Historically, the great Muslim-administered civilizations contained populations that varied linguistically, culturally and religiously. From the Iberian Peninsula to the Malay Peninsula, from the outskirts of Vienna to the outlying islands of Indonesia, heterogeneity prevailed even if equality did not. Taxes were higher on non-Muslims in some economic structures in which only Muslims were allowed to enter into military service. (The taxes were considered payment for security.) Churches and synagogues welcomed worshippers on their prescribed days. People were buried in cemeteries according to local religious tradition and culture. In the Jewish cemeteries of Toledo, Spain, headstones facing Jerusalem are inscribed in Hebrew and Arabic. The Metropolitan Museum of Art’s “Art of the Arab Lands, Turkey, Iran, Central Asia and Later South Asia” describes the multicultural nature of these societies: Artisans and craftspeople of different faiths made the windows, doors and sacred artifacts for great houses of worship, libraries and palaces across continents and centuries, as well as household objects and books, sacred and secular alike.

The art and architecture of the far-reaching empires that eventually became Muslim-majority nations were breathtaking. Think of 16th-century Ottoman and Persian miniatures and the competition among artists for excellence, described in Orhan Pamuk’s thriller, My Name is Red. Universities flourished, starting with the Al-Qarawiyyin mosque and religious school in Fez, followed by Baghdad’s “House of Wisdom.” Sciences ranked high in intellectual pursuit. Advancements in astronomy and navigation set the stage for the eventual exploration of the Americas — the success of which ironically triggered the economic decline of Silk Road societies. Demand for gold and chocolate outpaced desire for silks and spices, and trans-Atlantic traders outbid their trans-Asian competitors.

The caliphates and empires of Islam are rich with culture, gender equity (especially as compared with contemporaneous non-Muslim societies), literacy and the arts. They have also fought with one another as furiously as they fought the Crusaders. Safavids and Ottomans from the 16th to 19th centuries. Arabs and Turks during and after World War I. Syria’s rebels and government today, as well as Libya’s, along with the Islamic State and those it hopes to subjugate.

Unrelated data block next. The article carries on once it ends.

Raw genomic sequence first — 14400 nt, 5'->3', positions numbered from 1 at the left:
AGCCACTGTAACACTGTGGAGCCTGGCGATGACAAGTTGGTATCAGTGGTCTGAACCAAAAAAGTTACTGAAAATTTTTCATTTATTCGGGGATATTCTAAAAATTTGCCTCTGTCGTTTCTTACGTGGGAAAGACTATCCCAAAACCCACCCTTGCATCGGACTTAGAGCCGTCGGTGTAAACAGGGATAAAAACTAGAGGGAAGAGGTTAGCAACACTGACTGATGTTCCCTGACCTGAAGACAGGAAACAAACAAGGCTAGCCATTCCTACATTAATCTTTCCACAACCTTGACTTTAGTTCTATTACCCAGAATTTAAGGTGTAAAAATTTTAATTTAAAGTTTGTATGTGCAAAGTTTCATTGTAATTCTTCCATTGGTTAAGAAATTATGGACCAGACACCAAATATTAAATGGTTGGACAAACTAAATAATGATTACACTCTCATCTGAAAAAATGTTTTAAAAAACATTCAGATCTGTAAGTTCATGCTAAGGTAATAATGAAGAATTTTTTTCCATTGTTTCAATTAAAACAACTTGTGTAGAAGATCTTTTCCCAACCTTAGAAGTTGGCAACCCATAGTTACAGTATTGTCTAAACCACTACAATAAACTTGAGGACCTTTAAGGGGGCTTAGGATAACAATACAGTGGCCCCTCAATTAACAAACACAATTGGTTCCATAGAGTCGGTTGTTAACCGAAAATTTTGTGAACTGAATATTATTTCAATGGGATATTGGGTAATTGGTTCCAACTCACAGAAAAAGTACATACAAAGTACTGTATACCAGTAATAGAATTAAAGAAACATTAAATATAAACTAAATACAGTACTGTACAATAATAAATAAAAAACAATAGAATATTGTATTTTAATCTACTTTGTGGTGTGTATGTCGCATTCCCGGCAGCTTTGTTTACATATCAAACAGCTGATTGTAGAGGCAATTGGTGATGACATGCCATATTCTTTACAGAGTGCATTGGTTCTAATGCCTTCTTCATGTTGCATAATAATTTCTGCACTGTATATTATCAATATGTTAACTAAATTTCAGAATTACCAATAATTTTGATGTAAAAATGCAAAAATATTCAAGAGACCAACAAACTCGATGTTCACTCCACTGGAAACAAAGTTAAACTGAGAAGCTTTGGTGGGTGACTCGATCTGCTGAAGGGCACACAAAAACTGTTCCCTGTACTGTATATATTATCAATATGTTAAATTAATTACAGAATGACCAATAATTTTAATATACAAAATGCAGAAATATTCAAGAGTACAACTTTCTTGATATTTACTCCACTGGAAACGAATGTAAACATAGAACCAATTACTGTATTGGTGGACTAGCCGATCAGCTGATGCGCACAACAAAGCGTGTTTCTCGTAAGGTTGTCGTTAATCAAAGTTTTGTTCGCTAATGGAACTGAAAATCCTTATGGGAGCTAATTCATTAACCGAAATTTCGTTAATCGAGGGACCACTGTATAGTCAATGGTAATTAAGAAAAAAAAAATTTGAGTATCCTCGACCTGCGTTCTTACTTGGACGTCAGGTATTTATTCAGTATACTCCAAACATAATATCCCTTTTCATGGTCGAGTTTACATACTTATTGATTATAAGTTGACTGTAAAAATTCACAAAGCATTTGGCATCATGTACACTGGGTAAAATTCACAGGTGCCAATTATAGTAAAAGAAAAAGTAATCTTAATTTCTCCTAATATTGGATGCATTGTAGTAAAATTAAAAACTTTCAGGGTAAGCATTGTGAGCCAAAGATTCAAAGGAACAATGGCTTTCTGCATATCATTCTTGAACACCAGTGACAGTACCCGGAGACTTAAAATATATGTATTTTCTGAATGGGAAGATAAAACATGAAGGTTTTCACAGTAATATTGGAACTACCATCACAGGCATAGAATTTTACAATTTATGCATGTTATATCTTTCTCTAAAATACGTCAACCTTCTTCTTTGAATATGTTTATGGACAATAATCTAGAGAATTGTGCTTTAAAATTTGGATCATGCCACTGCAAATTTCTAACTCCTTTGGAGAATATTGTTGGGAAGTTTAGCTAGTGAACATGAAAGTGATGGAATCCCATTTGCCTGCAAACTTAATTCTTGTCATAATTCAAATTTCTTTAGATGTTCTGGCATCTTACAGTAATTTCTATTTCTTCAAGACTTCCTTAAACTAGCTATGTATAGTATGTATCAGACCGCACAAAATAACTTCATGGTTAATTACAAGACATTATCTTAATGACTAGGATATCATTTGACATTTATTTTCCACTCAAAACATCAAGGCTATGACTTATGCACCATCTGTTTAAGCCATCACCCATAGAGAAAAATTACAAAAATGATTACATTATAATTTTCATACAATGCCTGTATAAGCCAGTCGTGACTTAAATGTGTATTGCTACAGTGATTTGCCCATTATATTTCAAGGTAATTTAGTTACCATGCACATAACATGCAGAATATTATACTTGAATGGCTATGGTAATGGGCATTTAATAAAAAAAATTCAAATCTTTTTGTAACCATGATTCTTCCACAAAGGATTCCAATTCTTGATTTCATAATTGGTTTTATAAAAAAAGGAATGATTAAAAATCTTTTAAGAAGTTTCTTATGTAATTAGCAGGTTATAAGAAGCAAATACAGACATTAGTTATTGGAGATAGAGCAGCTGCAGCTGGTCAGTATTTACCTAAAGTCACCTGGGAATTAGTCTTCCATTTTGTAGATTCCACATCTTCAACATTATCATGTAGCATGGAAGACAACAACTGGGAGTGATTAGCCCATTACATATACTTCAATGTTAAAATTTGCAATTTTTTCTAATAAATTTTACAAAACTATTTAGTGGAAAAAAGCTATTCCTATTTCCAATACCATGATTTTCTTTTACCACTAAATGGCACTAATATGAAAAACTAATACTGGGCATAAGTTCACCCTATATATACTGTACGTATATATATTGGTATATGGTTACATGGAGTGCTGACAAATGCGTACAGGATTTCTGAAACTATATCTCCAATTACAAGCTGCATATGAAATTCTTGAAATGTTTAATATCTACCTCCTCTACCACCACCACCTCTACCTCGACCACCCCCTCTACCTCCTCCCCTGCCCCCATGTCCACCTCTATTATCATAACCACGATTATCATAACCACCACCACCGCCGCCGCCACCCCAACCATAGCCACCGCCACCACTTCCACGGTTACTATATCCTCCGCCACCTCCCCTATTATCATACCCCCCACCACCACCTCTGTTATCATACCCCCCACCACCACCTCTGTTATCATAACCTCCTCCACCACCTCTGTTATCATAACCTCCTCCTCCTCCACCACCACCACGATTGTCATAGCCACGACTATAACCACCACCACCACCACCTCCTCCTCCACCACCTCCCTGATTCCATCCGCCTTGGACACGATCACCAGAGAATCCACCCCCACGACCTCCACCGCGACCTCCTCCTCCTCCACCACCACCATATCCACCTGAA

Muslims and non-Muslims, superpowers and small powers, powerbrokers and pawns alike must recognize that the extreme behaviors of politically motivated Muslims are not synonymous with Islamic values or the cultures of the caliphates.

What’s happening today is tribal and political. It’s about land, resources, trade routes and trading partners. It’s about power, control of women, managing neighboring states and creating a new status quo. The next time you read, “revive,” “restore,” “Islamic” and “caliphate,” remember: It’s not about religion.

It never is.

A Primer on Social Security Spousal Benefits

SSA-image-3My Comments: For many millions of us, the monthly Social Security check keeps us housed, fed, and clothed. This is something society has provided for it’s elder citizens since civilizations appeared on the planet. The way it’s accomplished has changed, but the basic premise has not.

Why is that some we have put in charge of rule making have concluded this is a waste of their money? Why did we put them in charge in the first place? How many of us have to starve or simply find a way to die quickly before common sense prevails?

The reality is a Republican has introduced legislation that could very easily put Social Security back on track to remain viable for another 50 years. Do you think it has a chance of passing? What follows is my weekly attempt to help anyone better understand the workings of our Social Security system. I’ll report on the proposed legislation as the next Tuesday’s roll around.

by Robert Powell | December 9, 2016

Q: I am 69, and I started drawing my Social Security benefits when I was 66. My husband, who is 62, is still working. My question: Can he draw on my Social Security benefits (receiving 50%) until he is 66? Can we get the forms on the Internet? He works the third shift and asked if I could help him since Social Security offices are not open at night. — Carolyn Farlow, Reno